The success of the women’s Euro2022 tournament is a reminder of how far science has come.
Gary Lineker once said that football “is a simple game – 22 men chase a ball for 90 minutes and at the end, the Germans win.” Except that’s not what happened on the night of Sunday 31st July 2022 in London.
There, we had 22 women chase a ball for 120 minutes and at the end, the English won. In front of 87,192 people, the largest-ever audience for a Euro championships final (either male or female).
Already there are predictions that the tournament win – lest we forget, this is the first time an English football team has won a major tournament since 1966! – will have a catalytic and transformative effect on the women’s game in the UK and beyond.
It’s fantastic too how BBC Sport and other news websites have started routinely carrying stories about women’s football and women’s rugby alongside bulletins about the men’s game – finally, women’s participation in those sports is being put on the same level in terms of newsworthiness.
Such stories are a welcome reminder, perhaps, of how far the sciences have come in terms of boosting gender equality.
Contemporary science is light years away from the casual sexism of James Watson’s “The Double Helix”, and the chauvinistic era of women being merely “computers” in labs or having their contributions downplayed or even appropriated.
Nowadays in most Western countries, mixed (co-education) schools and colleges are the norm. We have roughly equal numbers of male and female undergraduates at Bachelor and Master’s levels in the biological sciences, social sciences, and some other disciplines. Female Nobel laureates are no longer rare. There is no segregation in the workplace.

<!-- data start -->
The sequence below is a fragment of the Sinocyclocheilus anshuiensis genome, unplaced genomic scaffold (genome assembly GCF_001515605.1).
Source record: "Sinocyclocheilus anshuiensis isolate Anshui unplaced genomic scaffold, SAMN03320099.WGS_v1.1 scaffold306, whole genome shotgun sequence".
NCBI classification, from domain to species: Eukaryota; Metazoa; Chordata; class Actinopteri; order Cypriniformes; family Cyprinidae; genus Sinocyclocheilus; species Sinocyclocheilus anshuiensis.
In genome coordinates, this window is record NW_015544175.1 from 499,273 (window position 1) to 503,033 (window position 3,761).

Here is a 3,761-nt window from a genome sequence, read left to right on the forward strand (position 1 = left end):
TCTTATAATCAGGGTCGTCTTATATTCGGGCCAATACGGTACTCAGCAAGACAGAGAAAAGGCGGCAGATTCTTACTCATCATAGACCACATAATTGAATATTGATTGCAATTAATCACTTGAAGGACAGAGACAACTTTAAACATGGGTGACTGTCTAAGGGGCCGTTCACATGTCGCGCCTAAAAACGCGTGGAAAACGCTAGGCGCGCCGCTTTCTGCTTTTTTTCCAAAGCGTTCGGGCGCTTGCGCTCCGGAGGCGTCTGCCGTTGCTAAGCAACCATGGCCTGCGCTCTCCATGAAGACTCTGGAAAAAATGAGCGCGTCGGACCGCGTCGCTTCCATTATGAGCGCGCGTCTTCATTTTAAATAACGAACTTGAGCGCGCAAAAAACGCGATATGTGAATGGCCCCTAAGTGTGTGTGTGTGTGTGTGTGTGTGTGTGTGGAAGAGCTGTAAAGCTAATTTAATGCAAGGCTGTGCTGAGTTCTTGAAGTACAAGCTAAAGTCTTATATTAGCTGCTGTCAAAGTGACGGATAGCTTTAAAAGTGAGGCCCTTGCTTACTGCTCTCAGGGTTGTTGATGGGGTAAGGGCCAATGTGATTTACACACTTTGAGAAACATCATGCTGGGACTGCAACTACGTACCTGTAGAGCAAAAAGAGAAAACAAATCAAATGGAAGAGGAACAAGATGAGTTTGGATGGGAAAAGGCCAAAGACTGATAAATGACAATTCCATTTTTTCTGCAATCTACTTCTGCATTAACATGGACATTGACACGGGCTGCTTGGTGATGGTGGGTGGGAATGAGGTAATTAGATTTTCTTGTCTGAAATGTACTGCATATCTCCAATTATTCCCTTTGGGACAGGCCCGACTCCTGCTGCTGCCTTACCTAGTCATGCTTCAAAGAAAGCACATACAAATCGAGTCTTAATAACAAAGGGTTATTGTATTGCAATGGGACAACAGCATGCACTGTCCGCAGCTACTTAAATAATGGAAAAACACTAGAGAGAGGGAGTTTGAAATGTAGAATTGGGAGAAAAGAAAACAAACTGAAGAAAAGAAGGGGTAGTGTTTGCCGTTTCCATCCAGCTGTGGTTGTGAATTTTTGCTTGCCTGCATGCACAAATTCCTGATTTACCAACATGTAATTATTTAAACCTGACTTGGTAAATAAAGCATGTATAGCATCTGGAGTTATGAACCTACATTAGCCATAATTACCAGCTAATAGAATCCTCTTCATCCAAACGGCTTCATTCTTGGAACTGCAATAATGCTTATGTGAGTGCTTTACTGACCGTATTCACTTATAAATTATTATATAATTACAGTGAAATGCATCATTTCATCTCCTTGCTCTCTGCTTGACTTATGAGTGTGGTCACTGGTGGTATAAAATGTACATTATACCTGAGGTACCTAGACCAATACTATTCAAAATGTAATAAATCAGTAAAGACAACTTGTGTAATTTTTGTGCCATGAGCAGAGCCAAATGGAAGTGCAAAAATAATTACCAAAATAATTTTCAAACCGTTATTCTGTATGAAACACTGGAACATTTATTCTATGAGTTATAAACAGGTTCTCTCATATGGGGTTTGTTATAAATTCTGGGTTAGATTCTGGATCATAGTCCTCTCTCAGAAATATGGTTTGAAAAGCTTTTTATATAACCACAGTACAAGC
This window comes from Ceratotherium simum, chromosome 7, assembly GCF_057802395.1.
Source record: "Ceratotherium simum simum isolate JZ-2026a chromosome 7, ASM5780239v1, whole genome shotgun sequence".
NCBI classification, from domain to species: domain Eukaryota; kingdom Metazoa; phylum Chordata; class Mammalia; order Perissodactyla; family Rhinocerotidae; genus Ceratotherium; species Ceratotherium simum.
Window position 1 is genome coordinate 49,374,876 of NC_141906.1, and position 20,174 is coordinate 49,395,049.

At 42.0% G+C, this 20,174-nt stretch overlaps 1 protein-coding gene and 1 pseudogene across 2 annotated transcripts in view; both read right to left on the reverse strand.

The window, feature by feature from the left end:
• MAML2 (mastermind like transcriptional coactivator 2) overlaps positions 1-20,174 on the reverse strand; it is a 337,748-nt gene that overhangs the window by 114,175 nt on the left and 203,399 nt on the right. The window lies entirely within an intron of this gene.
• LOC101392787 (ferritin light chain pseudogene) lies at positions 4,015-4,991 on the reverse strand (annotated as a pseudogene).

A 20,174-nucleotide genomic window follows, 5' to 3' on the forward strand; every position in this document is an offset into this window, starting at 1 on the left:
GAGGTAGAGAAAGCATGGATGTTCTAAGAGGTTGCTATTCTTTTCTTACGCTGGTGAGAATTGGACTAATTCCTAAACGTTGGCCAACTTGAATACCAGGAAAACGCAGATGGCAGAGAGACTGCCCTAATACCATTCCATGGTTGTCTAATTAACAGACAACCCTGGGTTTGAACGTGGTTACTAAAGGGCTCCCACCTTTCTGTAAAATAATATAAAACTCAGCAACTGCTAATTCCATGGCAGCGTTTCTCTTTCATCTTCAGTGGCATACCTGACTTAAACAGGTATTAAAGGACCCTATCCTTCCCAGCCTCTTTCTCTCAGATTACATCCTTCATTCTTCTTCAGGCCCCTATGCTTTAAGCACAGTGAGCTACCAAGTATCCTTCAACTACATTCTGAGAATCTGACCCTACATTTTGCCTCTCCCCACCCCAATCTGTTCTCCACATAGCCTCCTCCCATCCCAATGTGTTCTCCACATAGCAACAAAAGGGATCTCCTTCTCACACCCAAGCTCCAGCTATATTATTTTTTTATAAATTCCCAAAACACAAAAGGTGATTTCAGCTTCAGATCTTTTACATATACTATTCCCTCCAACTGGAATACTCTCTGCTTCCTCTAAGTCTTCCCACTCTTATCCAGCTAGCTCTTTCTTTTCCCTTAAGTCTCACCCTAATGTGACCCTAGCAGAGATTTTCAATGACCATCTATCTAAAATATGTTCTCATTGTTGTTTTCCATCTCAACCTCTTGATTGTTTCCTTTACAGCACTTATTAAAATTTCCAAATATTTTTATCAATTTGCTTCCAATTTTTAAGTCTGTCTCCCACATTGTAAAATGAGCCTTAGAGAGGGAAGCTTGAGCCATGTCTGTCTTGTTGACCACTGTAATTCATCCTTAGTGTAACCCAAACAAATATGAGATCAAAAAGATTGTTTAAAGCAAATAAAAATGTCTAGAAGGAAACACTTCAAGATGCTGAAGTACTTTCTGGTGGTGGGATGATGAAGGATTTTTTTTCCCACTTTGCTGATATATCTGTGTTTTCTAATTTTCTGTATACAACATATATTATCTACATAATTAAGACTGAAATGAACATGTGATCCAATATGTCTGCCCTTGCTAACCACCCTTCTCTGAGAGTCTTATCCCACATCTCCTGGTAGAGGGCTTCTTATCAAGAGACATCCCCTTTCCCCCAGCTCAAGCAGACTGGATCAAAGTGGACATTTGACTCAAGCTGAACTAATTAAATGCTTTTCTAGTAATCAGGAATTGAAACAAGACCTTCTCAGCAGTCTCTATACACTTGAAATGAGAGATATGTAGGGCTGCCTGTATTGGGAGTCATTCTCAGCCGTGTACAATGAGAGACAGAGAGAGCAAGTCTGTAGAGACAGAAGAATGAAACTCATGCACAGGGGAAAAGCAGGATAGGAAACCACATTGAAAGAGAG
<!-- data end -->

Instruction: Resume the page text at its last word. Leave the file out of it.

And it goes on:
As all women’s football teams are acutely aware though, this is still no time for premature celebration. There remain glaring sex inequalities at the higher echelons of the academic hierarchy and – worryingly – the numbers indicate that things are not changing as fast as they should be, given the gender equality at the undergraduate level. This is the so-called leaky pipeline effect (or “missing rung” in the corporate world), whereby better representation at early career stages nonetheless results in near stagnation of gender ratios at senior levels.
We can hope perhaps that the highly visible role played by many female heads of state during the coronavirus pandemic, especially its early stages, will have thrown a light on the ability of female leaders to provide calm and effective direction at the highest level. The widespread consensus that Angela Merkel (Germany), Jacinda Ardern (New Zealand), Tsai Ing-wen (Taiwan), Mette Frederiksen (Denmark) and Sanna Marin (Finland) outperformed chest-beating narcissistic male leaders such as Donald Trump, Boris Johnson and Jair Bolsonaro should never be forgotten.
And while the biological sciences have achieved gender parity at the undergraduate level, this is still far from the case in many of the physical sciences and mathematics. The Matilda Effect, namely the propensity for credit to be denied to female scientists to the benefit of their male colleagues, continues. No amount of good news statistics can cover up the fact that we are still dealing with entrenched bias in the academic system in which female scientists and other minoritised groups are operating with a significant handicap due to unconscious bias and sometimes more overt misogyny.
So it’s not the end, and it’s not even the end of the beginning. But it is a moment, perhaps, when we can step back and celebrate – like England’s lionesses – how far we’ve come.
Holman et al., 2018 – why the gender gap in science is not closing as fast as it should.
Shaw & Stanton., 2012 – how demographic inertia reinforces structural inertia (the “leaky pipeline”)
Ross et al., 2022 – quantitative analysis of the Matilda Effect, showing women consistently receive less scientific credit.
Henley., 2020 – newspaper article on female political leaders during the early stages of the pandemic.